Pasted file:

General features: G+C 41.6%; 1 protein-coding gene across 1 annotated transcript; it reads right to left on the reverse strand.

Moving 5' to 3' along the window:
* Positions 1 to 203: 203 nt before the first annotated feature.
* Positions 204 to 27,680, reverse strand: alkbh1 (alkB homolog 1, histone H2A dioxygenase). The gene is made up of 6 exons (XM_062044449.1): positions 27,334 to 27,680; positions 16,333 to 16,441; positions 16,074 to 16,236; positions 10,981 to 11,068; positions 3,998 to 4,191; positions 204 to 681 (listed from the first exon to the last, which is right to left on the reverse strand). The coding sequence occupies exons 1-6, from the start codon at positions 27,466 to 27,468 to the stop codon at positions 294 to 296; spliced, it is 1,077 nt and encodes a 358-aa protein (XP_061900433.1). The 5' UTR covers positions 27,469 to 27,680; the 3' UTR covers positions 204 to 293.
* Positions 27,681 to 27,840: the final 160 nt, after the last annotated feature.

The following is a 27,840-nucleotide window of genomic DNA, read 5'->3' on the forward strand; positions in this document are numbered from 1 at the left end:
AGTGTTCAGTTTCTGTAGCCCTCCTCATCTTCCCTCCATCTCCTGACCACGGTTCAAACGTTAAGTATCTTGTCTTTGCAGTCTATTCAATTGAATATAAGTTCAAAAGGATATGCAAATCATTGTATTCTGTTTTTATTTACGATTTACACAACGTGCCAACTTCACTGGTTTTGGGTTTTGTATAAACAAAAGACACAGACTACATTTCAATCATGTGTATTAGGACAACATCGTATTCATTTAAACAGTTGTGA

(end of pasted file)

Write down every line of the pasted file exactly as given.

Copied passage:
General features: G+C 41.6%; 1 protein-coding gene across 1 annotated transcript; it reads right to left on the reverse strand.

Moving 5' to 3' along the window:
* Positions 1 to 203: 203 nt before the first annotated feature.
* Positions 204 to 27,680, reverse strand: alkbh1 (alkB homolog 1, histone H2A dioxygenase). The gene is made up of 6 exons (XM_062044449.1): positions 27,334 to 27,680; positions 16,333 to 16,441; positions 16,074 to 16,236; positions 10,981 to 11,068; positions 3,998 to 4,191; positions 204 to 681 (listed from the first exon to the last, which is right to left on the reverse strand). The coding sequence occupies exons 1-6, from the start codon at positions 27,466 to 27,468 to the stop codon at positions 294 to 296; spliced, it is 1,077 nt and encodes a 358-aa protein (XP_061900433.1). The 5' UTR covers positions 27,469 to 27,680; the 3' UTR covers positions 204 to 293.
* Positions 27,681 to 27,840: the final 160 nt, after the last annotated feature.

The following is a 27,840-nucleotide window of genomic DNA, read 5'->3' on the forward strand; positions in this document are numbered from 1 at the left end:
AGTGTTCAGTTTCTGTAGCCCTCCTCATCTTCCCTCCATCTCCTGACCACGGTTCAAACGTTAAGTATCTTGTCTTTGCAGTCTATTCAATTGAATATAAGTTCAAAAGGATATGCAAATCATTGTATTCTGTTTTTATTTACGATTTACACAACGTGCCAACTTCACTGGTTTTGGGTTTTGTATAAACAAAAGACACAGACTACATTTCAATCATGTGTATTAGGACAACATCGTATTCATTTAAACAGTTGTGA